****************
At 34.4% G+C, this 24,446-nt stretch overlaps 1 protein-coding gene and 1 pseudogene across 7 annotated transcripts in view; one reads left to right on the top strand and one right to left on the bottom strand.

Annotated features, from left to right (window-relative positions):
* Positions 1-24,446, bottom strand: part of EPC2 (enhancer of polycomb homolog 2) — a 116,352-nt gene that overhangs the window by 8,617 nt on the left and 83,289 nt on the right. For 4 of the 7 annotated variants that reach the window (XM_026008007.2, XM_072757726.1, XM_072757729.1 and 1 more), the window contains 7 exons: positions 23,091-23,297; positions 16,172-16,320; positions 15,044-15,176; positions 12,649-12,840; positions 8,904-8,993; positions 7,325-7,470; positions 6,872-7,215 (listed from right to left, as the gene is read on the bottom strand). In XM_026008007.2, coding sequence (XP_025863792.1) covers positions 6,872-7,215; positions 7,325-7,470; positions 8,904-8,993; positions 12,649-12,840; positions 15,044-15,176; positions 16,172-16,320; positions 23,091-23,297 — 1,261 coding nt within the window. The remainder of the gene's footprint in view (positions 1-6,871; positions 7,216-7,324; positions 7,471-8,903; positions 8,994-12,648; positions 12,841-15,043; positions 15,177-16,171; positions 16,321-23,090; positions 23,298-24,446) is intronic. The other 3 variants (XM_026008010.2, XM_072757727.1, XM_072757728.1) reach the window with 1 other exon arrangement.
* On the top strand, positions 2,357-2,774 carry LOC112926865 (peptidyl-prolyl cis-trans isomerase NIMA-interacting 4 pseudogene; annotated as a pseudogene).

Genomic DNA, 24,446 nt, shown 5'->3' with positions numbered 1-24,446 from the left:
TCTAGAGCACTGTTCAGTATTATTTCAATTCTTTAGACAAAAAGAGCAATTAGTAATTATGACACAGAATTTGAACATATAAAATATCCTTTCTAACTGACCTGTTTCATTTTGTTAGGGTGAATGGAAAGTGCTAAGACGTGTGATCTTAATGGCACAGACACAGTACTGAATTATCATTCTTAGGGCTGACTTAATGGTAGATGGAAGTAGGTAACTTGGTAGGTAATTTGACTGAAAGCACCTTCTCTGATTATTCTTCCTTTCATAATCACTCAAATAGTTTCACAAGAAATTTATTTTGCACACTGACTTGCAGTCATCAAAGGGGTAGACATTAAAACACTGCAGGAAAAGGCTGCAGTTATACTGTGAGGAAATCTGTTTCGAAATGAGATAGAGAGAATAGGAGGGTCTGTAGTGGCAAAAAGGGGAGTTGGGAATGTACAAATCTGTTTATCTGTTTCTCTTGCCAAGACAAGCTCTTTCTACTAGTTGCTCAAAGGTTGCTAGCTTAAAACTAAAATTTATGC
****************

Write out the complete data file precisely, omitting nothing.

At 34.4% G+C, this 24,446-nt stretch overlaps 1 protein-coding gene and 1 pseudogene across 7 annotated transcripts in view; one reads left to right on the top strand and one right to left on the bottom strand.

Annotated features, from left to right (window-relative positions):
* Positions 1-24,446, bottom strand: part of EPC2 (enhancer of polycomb homolog 2) — a 116,352-nt gene that overhangs the window by 8,617 nt on the left and 83,289 nt on the right. For 4 of the 7 annotated variants that reach the window (XM_026008007.2, XM_072757726.1, XM_072757729.1 and 1 more), the window contains 7 exons: positions 23,091-23,297; positions 16,172-16,320; positions 15,044-15,176; positions 12,649-12,840; positions 8,904-8,993; positions 7,325-7,470; positions 6,872-7,215 (listed from right to left, as the gene is read on the bottom strand). In XM_026008007.2, coding sequence (XP_025863792.1) covers positions 6,872-7,215; positions 7,325-7,470; positions 8,904-8,993; positions 12,649-12,840; positions 15,044-15,176; positions 16,172-16,320; positions 23,091-23,297 — 1,261 coding nt within the window. The remainder of the gene's footprint in view (positions 1-6,871; positions 7,216-7,324; positions 7,471-8,903; positions 8,994-12,648; positions 12,841-15,043; positions 15,177-16,171; positions 16,321-23,090; positions 23,298-24,446) is intronic. The other 3 variants (XM_026008010.2, XM_072757727.1, XM_072757728.1) reach the window with 1 other exon arrangement.
* On the top strand, positions 2,357-2,774 carry LOC112926865 (peptidyl-prolyl cis-trans isomerase NIMA-interacting 4 pseudogene; annotated as a pseudogene).

Genomic DNA, 24,446 nt, shown 5'->3' with positions numbered 1-24,446 from the left:
TCTAGAGCACTGTTCAGTATTATTTCAATTCTTTAGACAAAAAGAGCAATTAGTAATTATGACACAGAATTTGAACATATAAAATATCCTTTCTAACTGACCTGTTTCATTTTGTTAGGGTGAATGGAAAGTGCTAAGACGTGTGATCTTAATGGCACAGACACAGTACTGAATTATCATTCTTAGGGCTGACTTAATGGTAGATGGAAGTAGGTAACTTGGTAGGTAATTTGACTGAAAGCACCTTCTCTGATTATTCTTCCTTTCATAATCACTCAAATAGTTTCACAAGAAATTTATTTTGCACACTGACTTGCAGTCATCAAAGGGGTAGACATTAAAACACTGCAGGAAAAGGCTGCAGTTATACTGTGAGGAAATCTGTTTCGAAATGAGATAGAGAGAATAGGAGGGTCTGTAGTGGCAAAAAGGGGAGTTGGGAATGTACAAATCTGTTTATCTGTTTCTCTTGCCAAGACAAGCTCTTTCTACTAGTTGCTCAAAGGTTGCTAGCTTAAAACTAAAATTTATGC